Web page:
The legislative sessions are still underway in most states, and already at least 7 dual enrollment-related bills in 6 states have either been enacted or sent to the governor's desk. This post will look at just a couple of these legislative developments.
Virginia H.B. 1184 has the potential to greatly enhance student access to postsecondary credit opportunities for high school students in the Commonwealth. It requires every local board to develop a local articulation agreement with a community college (and every VCCS community college to develop articulation agreements with the high schools in the area each serves), specifying student options for complete an associate's degree or one-year Uniform Certificate of General Studies at the same time as a high school diploma. The agreement must specify the credit available for dual enrollment courses. The legislation also amends an existing policy requiring student and parental notification of dual enrollment and other early college credit opportunities to include notification of the articulation agreement. And upping the ante just a little bit more, the legislation directs the department of education, in its guidelines for an award under the Virginia Index of Performance incentive program, to consider the number of high school students completing the one-year Uniform Certificate of General Studies or an associate's degree when they graduate from high school.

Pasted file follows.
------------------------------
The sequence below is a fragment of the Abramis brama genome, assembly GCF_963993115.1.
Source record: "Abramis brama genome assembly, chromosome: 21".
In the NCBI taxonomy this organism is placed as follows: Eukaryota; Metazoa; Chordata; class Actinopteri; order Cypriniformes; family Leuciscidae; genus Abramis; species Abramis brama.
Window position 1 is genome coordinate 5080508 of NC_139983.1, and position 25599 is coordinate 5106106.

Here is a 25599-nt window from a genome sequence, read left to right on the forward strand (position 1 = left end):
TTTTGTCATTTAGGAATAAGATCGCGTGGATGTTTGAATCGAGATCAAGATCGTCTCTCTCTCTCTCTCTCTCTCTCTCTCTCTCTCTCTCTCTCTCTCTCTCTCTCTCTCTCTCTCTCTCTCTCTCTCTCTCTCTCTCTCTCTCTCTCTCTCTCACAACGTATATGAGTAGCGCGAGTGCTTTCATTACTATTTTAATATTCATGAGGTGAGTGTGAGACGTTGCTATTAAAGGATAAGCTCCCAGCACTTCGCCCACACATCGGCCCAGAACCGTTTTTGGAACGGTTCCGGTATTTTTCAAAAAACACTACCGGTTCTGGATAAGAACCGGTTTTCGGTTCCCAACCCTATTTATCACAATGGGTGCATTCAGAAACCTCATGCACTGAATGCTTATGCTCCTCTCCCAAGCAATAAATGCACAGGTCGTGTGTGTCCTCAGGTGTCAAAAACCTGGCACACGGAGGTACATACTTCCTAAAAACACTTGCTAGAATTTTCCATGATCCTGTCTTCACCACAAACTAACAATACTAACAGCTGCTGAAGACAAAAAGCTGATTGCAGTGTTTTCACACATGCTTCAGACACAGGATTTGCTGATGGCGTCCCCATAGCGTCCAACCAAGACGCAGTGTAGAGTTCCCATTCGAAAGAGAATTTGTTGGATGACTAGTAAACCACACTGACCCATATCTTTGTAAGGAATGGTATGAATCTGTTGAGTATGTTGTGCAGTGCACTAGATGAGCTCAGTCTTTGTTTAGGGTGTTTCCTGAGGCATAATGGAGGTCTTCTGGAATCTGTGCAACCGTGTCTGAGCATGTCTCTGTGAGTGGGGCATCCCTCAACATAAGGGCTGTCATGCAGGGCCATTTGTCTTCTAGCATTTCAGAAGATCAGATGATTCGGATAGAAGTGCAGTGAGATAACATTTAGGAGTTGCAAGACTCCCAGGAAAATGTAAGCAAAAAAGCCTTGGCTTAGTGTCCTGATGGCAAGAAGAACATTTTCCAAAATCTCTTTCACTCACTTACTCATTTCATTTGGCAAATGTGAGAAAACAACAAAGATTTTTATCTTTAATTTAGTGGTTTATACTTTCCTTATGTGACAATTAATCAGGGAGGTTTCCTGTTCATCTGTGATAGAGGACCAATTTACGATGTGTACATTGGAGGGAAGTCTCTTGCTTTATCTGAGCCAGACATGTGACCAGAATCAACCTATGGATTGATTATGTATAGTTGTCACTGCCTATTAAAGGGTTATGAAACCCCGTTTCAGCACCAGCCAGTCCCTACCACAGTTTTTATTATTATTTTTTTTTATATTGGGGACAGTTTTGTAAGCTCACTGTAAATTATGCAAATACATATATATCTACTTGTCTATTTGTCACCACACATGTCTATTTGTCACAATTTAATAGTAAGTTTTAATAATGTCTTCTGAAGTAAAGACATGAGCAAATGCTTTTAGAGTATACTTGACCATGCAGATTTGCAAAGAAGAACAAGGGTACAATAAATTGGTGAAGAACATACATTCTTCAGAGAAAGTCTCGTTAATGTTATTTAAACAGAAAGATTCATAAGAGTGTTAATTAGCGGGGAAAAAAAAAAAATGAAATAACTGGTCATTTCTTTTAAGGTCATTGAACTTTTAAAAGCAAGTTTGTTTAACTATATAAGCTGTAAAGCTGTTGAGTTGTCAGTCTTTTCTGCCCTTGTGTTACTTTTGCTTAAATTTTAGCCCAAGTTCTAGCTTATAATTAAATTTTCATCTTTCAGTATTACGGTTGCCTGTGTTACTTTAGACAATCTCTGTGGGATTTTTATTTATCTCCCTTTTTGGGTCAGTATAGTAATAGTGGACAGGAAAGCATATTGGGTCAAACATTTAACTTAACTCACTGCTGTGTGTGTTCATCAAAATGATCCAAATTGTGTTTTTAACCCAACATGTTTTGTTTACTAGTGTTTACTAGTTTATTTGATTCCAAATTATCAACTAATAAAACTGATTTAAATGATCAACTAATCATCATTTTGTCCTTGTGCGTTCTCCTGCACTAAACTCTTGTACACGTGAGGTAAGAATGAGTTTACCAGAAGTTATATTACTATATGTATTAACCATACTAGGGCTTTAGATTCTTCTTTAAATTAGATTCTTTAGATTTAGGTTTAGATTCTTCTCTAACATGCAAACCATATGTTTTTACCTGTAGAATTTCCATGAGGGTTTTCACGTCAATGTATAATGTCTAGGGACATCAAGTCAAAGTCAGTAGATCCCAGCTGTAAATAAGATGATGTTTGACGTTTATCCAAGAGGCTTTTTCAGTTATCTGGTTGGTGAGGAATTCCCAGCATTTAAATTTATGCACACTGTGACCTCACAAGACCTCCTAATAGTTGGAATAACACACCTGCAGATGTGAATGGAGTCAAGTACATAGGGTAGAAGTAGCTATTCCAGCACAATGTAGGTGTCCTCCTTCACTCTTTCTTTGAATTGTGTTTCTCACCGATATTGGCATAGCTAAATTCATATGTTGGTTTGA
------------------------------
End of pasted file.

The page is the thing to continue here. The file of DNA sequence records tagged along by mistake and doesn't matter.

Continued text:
Oregon H.B. 4014, meanwhile, creates the 14-member Task Force on Accountable Schools, charged with developing a plan to improve school accountability practices. The task force must recommend, among other components, college- and career-readiness measures that assess dual enrollment and advanced course completion. The performance and rating system the task force must develop must include comparisons to similar schools, which would have the potential to truly shine a spotlight on schools encouraging dual enrollment participation, particularly among schools serving large populations of low-income and minority students, who are unfortunately all too often underrepresented in dual enrollment programs. The legislation requires the task force to submit its recommendations for legislation to an interim legislative committee by November 1, 2012, so we'll need to stay tuned in 2013 to see what becomes of this effort.
A March 2012 post looked at enacted New Mexico legislation creating a state fund to help tribal colleges offer dual enrollment. And I'll likely be unpacking additional 2012 enrolled/enacted dual enrollment legislation in a later post, so stay tuned!